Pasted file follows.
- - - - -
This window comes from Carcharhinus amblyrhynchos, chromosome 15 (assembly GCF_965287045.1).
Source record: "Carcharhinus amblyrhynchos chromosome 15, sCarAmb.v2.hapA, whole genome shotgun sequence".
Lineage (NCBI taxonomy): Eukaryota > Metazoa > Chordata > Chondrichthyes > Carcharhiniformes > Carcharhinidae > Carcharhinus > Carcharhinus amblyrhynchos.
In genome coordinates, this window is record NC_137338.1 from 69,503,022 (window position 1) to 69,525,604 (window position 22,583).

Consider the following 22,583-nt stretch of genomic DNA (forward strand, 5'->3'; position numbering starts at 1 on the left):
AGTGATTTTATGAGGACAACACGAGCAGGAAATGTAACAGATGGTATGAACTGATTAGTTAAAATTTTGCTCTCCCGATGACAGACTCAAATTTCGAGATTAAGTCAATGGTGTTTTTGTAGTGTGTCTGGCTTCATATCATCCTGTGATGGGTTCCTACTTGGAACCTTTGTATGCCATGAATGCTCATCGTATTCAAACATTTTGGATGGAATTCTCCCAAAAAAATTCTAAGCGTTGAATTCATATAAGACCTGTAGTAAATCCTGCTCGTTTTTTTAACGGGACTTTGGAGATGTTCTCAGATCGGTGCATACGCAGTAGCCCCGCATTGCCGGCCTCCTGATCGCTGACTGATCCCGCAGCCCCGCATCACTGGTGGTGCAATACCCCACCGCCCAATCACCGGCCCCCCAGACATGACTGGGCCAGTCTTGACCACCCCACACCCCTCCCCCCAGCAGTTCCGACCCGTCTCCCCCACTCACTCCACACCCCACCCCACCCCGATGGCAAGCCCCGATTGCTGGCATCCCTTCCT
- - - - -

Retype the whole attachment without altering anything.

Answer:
This window comes from Carcharhinus amblyrhynchos, chromosome 15 (assembly GCF_965287045.1).
Source record: "Carcharhinus amblyrhynchos chromosome 15, sCarAmb.v2.hapA, whole genome shotgun sequence".
Lineage (NCBI taxonomy): Eukaryota > Metazoa > Chordata > Chondrichthyes > Carcharhiniformes > Carcharhinidae > Carcharhinus > Carcharhinus amblyrhynchos.
In genome coordinates, this window is record NC_137338.1 from 69,503,022 (window position 1) to 69,525,604 (window position 22,583).

Consider the following 22,583-nt stretch of genomic DNA (forward strand, 5'->3'; position numbering starts at 1 on the left):
AGTGATTTTATGAGGACAACACGAGCAGGAAATGTAACAGATGGTATGAACTGATTAGTTAAAATTTTGCTCTCCCGATGACAGACTCAAATTTCGAGATTAAGTCAATGGTGTTTTTGTAGTGTGTCTGGCTTCATATCATCCTGTGATGGGTTCCTACTTGGAACCTTTGTATGCCATGAATGCTCATCGTATTCAAACATTTTGGATGGAATTCTCCCAAAAAAATTCTAAGCGTTGAATTCATATAAGACCTGTAGTAAATCCTGCTCGTTTTTTTAACGGGACTTTGGAGATGTTCTCAGATCGGTGCATACGCAGTAGCCCCGCATTGCCGGCCTCCTGATCGCTGACTGATCCCGCAGCCCCGCATCACTGGTGGTGCAATACCCCACCGCCCAATCACCGGCCCCCCAGACATGACTGGGCCAGTCTTGACCACCCCACACCCCTCCCCCCAGCAGTTCCGACCCGTCTCCCCCACTCACTCCACACCCCACCCCACCCCGATGGCAAGCCCCGATTGCTGGCATCCCTTCCT